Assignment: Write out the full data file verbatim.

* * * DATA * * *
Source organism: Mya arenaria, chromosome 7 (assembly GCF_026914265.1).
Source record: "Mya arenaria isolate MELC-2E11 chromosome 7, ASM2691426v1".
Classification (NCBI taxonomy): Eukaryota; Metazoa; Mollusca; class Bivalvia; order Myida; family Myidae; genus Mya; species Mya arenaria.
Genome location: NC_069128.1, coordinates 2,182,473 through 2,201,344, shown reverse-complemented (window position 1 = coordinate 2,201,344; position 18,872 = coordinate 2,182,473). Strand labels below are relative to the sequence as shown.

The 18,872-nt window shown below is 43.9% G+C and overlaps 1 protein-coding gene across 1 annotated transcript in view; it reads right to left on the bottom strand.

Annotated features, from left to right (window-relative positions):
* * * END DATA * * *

Source organism: Mya arenaria, chromosome 7 (assembly GCF_026914265.1).
Source record: "Mya arenaria isolate MELC-2E11 chromosome 7, ASM2691426v1".
Classification (NCBI taxonomy): Eukaryota; Metazoa; Mollusca; class Bivalvia; order Myida; family Myidae; genus Mya; species Mya arenaria.
Genome location: NC_069128.1, coordinates 2,182,473 through 2,201,344, shown reverse-complemented (window position 1 = coordinate 2,201,344; position 18,872 = coordinate 2,182,473). Strand labels below are relative to the sequence as shown.

The 18,872-nt window shown below is 43.9% G+C and overlaps 1 protein-coding gene across 1 annotated transcript in view; it reads right to left on the bottom strand.

Annotated features, from left to right (window-relative positions):